Witches and Bitches, Cyborgs and Assassins: The Ageist Portrayals of Women in Young Adult Cinderella Retellings

The heroines of Cinder by Marissa Meyer and Throne of Glass by Sarah J. Maas, both inspired by canonical Cinderella stories, are active, talented, and intelligent, rejecting the passive, limited roles reserved for the Cinderellas of nineteenth-century European compilations and many adaptations since. Unlike in the canonical versions of the story, the heroines of these novels have the support of some female peers, rejecting the competitive positions the women of past versions have had to take up against one another in order to obtain mates. These representations of femininity are certainly an improvement over those in older tellings of the story, and even some of their contemporaries, such as those in Disney’s 2015 Cinderella.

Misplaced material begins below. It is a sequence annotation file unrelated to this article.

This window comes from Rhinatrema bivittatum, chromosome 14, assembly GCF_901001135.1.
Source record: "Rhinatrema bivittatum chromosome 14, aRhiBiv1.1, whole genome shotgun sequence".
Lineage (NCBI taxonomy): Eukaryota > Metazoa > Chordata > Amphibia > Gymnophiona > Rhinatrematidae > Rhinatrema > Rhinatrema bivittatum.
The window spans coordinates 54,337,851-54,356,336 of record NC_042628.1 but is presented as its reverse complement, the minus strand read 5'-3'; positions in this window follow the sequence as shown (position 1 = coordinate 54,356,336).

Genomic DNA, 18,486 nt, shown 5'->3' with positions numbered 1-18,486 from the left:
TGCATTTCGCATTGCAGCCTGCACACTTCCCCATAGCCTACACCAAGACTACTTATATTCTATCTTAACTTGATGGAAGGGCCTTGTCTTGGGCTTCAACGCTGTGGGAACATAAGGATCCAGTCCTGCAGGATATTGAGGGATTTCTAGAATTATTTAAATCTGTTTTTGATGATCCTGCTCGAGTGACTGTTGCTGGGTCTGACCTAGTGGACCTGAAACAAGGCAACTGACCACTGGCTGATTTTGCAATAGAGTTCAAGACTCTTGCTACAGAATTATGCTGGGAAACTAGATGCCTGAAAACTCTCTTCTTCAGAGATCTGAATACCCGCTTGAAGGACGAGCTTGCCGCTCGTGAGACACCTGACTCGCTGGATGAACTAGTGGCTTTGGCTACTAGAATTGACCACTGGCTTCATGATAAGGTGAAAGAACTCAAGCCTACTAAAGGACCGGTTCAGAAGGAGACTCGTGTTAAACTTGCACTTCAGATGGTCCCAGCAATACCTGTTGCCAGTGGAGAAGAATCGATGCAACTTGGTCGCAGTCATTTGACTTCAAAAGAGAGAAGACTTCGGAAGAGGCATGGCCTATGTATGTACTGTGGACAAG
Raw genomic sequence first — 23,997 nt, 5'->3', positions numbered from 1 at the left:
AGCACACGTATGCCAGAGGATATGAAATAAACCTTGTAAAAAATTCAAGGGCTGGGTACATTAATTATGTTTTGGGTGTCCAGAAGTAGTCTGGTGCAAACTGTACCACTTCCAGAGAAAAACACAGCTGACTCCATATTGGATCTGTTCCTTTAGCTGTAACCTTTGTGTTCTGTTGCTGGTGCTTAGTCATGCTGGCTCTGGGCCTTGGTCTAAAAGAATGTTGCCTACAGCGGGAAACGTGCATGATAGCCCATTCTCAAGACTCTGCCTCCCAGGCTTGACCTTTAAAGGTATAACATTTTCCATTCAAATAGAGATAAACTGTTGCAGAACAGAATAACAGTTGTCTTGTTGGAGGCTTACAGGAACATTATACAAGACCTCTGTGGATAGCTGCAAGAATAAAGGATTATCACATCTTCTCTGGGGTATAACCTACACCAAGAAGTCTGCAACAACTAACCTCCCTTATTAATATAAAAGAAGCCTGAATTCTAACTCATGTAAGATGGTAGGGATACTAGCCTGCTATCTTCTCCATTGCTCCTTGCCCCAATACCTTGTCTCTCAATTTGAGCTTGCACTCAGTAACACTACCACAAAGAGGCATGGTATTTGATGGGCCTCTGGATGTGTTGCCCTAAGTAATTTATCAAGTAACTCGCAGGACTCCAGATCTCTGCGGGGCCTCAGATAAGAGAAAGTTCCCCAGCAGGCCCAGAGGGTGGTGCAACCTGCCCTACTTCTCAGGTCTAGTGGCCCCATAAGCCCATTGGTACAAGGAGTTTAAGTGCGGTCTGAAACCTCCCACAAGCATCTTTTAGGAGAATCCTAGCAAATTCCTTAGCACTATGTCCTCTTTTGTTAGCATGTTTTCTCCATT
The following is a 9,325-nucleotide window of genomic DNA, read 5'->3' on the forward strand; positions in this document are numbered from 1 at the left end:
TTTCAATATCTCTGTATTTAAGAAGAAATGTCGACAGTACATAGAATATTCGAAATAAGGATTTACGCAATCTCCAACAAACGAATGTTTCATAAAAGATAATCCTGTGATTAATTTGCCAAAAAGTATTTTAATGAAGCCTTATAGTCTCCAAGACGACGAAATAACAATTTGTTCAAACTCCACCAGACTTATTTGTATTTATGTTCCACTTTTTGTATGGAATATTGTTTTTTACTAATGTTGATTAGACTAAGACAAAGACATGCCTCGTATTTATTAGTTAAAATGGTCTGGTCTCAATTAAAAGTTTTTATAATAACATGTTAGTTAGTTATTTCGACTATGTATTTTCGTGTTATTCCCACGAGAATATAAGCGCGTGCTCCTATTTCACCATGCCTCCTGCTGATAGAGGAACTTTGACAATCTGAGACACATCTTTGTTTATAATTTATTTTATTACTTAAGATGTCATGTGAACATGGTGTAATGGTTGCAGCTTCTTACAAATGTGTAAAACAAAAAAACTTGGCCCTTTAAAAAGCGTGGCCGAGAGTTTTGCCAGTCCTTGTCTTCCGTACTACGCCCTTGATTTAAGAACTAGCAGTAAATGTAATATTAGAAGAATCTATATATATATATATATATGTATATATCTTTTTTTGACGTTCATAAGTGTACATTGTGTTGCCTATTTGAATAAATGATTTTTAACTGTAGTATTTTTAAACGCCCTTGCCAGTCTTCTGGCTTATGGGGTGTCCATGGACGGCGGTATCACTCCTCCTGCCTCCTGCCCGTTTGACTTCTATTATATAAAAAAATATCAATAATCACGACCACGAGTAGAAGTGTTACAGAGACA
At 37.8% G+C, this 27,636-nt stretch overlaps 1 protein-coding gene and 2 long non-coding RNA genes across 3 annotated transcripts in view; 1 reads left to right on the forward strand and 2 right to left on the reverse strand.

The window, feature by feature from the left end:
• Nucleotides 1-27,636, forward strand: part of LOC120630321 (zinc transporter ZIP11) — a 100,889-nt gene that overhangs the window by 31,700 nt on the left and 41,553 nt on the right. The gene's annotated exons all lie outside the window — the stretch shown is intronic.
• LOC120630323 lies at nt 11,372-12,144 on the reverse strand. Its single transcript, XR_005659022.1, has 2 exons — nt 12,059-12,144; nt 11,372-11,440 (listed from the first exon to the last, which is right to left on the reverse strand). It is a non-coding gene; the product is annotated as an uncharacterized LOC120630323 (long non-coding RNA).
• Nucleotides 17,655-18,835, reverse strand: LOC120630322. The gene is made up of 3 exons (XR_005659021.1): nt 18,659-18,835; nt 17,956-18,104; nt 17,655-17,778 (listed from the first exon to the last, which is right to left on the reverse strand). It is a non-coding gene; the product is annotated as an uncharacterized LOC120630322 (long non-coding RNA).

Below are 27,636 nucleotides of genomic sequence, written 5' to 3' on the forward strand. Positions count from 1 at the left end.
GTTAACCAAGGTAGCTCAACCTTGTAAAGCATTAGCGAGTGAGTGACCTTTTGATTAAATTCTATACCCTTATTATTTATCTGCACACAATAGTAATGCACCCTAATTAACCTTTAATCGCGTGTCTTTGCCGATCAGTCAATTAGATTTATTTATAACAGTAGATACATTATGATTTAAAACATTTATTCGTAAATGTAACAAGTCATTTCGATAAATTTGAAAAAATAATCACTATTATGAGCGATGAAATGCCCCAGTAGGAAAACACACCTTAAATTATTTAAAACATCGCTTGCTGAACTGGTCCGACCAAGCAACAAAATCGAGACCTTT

It’s older women in general and mother figures in particular whose representation suffers in both Cinder and Throne of Glass. Jeanna DelRosso notes that mothers in Disney films are almost always dead and frequently replaced by an evil stepmother or “false” mother; this trend is reflected in these two modern re-tellings. The living older women and mother figures in Cinder range from a bitter, stingy stepmother to a sadistic queen, whereas those in Throne of Glass are feckless or unimportant minor characters.

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